Ever thought about DNA? I mean, the fact that DNA is a way to store executable instructions? That sounds a lot like code.
This talk is an exploration of what Nature can teach us about testing software.
Notes by slide:
Adenine [A] can only pair with Thymine [T]
Cytosine [C] can only pair with Guanine [G]
“It [DNA] generally repairs mistakes in the placement of bases as it replicates itself. This repair work is performed by DNA Polymerase, the enzyme that helps catalyze construction of new DNA from single strands.”
“If an adenine is mistakenly set in place to become linked with a guanine (not its correct partner), the polymerase recognizes that mistake, backtracks by one pair, fixes the mismatch, and then moves on. So the rate of mutation in most DNA viruses is relatively low.”
From Spillover pg. 237
Image Attribution: http://commons.wikimedia.org/wiki/DNA#mediaviewer/File:DNA_chemical_structure.svg
Madeleine Price Ball
RNA can form a double helix, but is still not as stable (ribose vs deoxyribose).
RNA is a single stranded molecule, generally, with a single base.
Uracil represents the [U] in RNA. It usually takes the place of thymine.
Image Attribution: http://commons.wikimedia.org/wiki/File:RNA-Nucleobases.svg
The enzyme employed by RNA viruses, on the other hand, is “error prone,” according to Eddie. “It’s just a really crappy polymerase,” which doesn’t proofread, doesn’t backtrack, doesn’t correct erroneous...
By Paul Burt
(a very handsome mans)
DNA vs RNA
and their Transcription Polymerases
+ is strongly typed.
+ has unit tests.
+ is slow (harder to change).
+ is weakly typed.
+ does not test.
+ is fast (easy to change).
RNA’s Transcription Enzyme
Is “error prone […] It’s just a really crappy polymerase,”
From Spillover, pg. 273
Enter the Eigen Paradox!
A Mathematical proof that says...
You tell ‘em, Manfred Eigen!
● Scripts and other tiny software? Ok to roll without tests.
● Multi-ﬁle projects? You MUST test.
So yeah, it’s hard.
Fear not, JFK offers inspiring words:
“We choose to go to the moon [write tests] in this
decade and do the other things, not because they are
easy, but because they are hard, because that goal will
serve to organize and measure the best of our energies
Tent Caterpillars and Gypsy Moths
Boom and Bust Cycles
Q: What happens when a bug
catches a bug?
Why the Boom and Bust?
● Food scarcity or abundance?
● Venus is in retrograde motion?
When a caterpillar wanders through a prior infection, it
too becomes infected, then melts.
The resulting melt drips on leaves.
It’s neighbors (likely) become infected.
Big population = Big problems
● Some bugs are only revealed in large sets. For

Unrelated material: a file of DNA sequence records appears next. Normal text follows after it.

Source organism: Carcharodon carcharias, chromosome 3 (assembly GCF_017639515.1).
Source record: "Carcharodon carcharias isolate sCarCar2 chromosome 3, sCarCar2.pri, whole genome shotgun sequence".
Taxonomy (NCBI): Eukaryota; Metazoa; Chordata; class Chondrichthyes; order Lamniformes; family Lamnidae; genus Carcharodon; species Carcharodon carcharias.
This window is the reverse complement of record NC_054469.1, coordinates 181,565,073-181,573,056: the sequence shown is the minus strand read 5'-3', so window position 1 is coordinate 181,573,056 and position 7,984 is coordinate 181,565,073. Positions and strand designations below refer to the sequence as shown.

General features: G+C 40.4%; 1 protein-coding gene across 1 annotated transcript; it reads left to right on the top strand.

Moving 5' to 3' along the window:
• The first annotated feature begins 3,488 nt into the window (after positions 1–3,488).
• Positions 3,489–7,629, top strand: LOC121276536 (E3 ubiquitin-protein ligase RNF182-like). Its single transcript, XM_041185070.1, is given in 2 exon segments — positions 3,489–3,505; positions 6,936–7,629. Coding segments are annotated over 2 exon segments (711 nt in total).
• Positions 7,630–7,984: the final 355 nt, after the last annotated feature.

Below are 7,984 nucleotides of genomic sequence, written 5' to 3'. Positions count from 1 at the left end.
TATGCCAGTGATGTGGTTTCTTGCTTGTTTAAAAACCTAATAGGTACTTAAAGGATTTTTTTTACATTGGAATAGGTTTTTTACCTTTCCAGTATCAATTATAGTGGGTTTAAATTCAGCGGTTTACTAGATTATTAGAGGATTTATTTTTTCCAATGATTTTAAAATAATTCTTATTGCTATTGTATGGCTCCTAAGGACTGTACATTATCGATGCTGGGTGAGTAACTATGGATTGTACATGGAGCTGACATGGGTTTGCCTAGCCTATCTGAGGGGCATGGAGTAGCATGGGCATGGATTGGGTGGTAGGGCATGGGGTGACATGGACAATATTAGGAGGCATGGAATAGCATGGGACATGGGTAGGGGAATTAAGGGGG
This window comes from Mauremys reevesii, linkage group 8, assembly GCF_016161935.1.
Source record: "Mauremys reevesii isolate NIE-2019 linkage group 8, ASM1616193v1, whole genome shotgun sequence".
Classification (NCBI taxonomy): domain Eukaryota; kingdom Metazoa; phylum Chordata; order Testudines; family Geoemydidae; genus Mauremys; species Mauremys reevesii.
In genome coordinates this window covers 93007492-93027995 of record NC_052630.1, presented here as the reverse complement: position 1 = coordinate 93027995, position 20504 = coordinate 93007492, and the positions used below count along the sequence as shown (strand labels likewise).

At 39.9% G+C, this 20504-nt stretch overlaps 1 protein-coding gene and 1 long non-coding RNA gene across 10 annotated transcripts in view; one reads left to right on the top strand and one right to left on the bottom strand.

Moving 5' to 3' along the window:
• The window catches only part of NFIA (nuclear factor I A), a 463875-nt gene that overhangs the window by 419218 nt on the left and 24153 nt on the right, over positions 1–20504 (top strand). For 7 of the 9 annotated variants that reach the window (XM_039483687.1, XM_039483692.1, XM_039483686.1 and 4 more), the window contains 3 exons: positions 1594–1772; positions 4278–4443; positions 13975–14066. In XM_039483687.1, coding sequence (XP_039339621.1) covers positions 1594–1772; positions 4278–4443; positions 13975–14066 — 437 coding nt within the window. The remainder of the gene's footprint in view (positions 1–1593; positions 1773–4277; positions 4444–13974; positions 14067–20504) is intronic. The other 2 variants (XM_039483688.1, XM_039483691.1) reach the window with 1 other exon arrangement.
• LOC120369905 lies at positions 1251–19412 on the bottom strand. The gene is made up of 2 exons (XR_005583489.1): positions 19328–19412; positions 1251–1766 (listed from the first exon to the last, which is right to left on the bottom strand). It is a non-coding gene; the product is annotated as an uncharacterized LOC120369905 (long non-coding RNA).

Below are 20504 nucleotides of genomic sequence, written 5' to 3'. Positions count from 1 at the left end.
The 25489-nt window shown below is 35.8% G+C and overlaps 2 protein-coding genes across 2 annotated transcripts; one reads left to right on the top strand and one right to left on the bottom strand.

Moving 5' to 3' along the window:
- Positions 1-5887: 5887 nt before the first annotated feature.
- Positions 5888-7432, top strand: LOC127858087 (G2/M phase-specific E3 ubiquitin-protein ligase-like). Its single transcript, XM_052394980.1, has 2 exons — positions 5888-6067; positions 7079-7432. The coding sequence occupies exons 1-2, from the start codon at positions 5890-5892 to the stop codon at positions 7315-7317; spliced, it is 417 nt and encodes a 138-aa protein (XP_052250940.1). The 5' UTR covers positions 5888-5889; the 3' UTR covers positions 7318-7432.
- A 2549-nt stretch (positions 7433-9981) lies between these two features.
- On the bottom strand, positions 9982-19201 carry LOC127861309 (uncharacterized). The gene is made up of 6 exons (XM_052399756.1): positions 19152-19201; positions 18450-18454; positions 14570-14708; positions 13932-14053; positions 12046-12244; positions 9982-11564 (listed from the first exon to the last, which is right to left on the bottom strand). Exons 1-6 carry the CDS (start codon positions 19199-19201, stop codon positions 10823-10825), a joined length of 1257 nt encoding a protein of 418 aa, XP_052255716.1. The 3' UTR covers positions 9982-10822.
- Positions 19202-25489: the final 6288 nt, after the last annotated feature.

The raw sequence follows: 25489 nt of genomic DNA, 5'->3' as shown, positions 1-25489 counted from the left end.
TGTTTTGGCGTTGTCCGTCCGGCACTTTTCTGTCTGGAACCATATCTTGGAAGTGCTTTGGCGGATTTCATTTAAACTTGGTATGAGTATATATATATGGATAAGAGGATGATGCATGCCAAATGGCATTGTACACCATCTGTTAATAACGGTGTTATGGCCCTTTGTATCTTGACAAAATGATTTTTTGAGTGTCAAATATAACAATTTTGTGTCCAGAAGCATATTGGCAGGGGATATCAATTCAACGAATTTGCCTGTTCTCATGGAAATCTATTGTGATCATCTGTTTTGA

example, lots of users.
● If you’re seeing erratic and seemingly random
behavior in a bug report…
● It could be a melty bug!
● (bugs interacting with bugs)
Adapt or Atrophy
Our History n Frogs, Fish, and Everything
Re-using code = Hello bugs
Generally: It’s easier to modify something that exists,
than to build it from scratch. Adapt, don’t create.
That said... adapting is a shortcut. Shortcuts lead to
bugs of their own.
When bugs appear knowing why helps. Fixing the
problem is often signiﬁcantly easier.
We Find Strength
Stay away from your cousin
Emacs vs Vim
Python vs Ruby
iOS vs Android
● Really, Natural Selection?
Competition = Strength
● (Even with competition, life is still relatively fragile)
Take something out of it’s intended
environment and …
OH HAY, THATS Y U DO
Drift between teams / programming philosophies can be
beneﬁcial (breeds strength!)
Don’t get carried away, though. Taking a creature (or
piece of software) out of it’s native environment can have
bad effects. Use common sense.
Small drifts between highly similar products will drive
ﬁerce competition. Can be a great natural motivator.
GMO, Hell No!
Intelligent Design -- No, really
Designing for any ONE attribute
will lead you into a corner.
Making changes to code means you increase your
Old features will break after making a change.
It’s ok! Don’t need to ﬁx it all, just need to know about it.
Together, we determine what’s acceptable and what is
Prions, Protists, and Viruses
How did we discover viruses?
We couldn’t see them.
The answer is theory.
Ebola (Bats, we’re pretty sure)
Fuck Bats (!)
(ie Simulators) are shit.
To ﬁnd the right bug,
the host matters.
Like viruses, prions, etc… some bugs are invisible.
Bugs appear in every imaginable shape and size.
As a result… “Bug Free” software is a unicorn.
Simulators are sterile environments. To ﬁnd bugs, you
gotta get dirty (test on device / host).